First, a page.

You know, I was out the other night and a West Point grad, a banker friend, who’s a conservative - he calls himself a country club conservative, and said, “I have nothing to do with those Sarah Palin people.” Well, the problem is, without those Sarah Palin people the Republicans would never win an election. So, you know, they find themselves on the horns of a dilemma and the ideological entrepreneurs on the religious right who, you know, let’s face it, have an interest in aggrandizing their power and their control don’t really have any incentive to modify or moderate their positions. In fact, they're more likely to aggrandize their power and their influence by maintaining a front of purity.
So, you know, that speaks to the whole tension and paradox behind the conservative project right now. All the people who’ve ascended to positions of power and leadership - and Rush Limbaugh is a perfect example, even though he pretty much unites the, you know, religious and business conservatives pretty seamlessly - have achieved their influence, have achieved their power through a certain kind of cultural style based on their willingness to say that compromise is inherently bad. And then it gets back to the question of whether Obama can, you know, negotiate with the 20 million people who listen to Rush Limbaugh every day and consider any compromise a betrayal of America’s promise itself. Right?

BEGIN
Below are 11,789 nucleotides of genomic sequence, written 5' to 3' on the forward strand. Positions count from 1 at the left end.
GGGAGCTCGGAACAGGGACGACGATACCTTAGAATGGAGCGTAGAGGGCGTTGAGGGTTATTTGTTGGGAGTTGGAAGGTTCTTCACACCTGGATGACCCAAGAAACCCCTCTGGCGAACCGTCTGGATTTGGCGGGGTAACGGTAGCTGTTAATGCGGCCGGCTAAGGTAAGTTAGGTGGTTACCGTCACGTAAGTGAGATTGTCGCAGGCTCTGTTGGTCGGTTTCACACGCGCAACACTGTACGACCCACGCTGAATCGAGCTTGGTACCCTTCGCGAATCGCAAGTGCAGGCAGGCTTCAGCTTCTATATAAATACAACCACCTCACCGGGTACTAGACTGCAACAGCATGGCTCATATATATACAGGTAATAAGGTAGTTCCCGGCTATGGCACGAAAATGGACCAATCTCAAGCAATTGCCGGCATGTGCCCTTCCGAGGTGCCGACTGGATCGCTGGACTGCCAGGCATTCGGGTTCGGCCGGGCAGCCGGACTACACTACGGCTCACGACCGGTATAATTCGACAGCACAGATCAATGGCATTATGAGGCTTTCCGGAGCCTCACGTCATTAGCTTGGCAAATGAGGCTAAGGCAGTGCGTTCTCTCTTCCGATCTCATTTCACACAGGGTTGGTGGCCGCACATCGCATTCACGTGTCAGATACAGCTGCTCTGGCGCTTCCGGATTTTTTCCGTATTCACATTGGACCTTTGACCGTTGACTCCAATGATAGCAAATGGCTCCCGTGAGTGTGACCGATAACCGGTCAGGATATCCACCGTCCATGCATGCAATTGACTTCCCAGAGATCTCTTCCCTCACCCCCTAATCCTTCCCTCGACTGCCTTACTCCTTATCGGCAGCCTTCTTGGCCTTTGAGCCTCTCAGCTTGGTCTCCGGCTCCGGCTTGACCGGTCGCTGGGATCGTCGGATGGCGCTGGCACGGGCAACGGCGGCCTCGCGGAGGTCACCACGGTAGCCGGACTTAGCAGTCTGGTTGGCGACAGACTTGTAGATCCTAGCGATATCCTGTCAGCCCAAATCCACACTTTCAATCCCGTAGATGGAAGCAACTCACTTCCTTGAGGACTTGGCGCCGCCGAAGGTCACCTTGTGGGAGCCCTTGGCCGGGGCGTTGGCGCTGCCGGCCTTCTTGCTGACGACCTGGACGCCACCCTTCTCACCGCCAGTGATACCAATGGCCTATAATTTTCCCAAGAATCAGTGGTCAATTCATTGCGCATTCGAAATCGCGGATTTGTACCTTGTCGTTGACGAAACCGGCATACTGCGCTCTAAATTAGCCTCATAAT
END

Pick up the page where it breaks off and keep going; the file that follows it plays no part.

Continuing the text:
So, there's no incentive for a Rush Limbaugh to change because this is what’s given him this, you know, these 20 million listeners, you know, his mansion that has a, you know, a replica of the hall of mirrors at Versailles. So, when, you know, the Republican National Committee or a train of conservative Republicans wish to moderate the image of their party to make it seem more centrist and palatable to swing voters try and do that, Rush Limbaugh is able to not merely survive, but thrive by disdaining them.
Question: What’s a modern example of synergy between corporate and religious conservatives?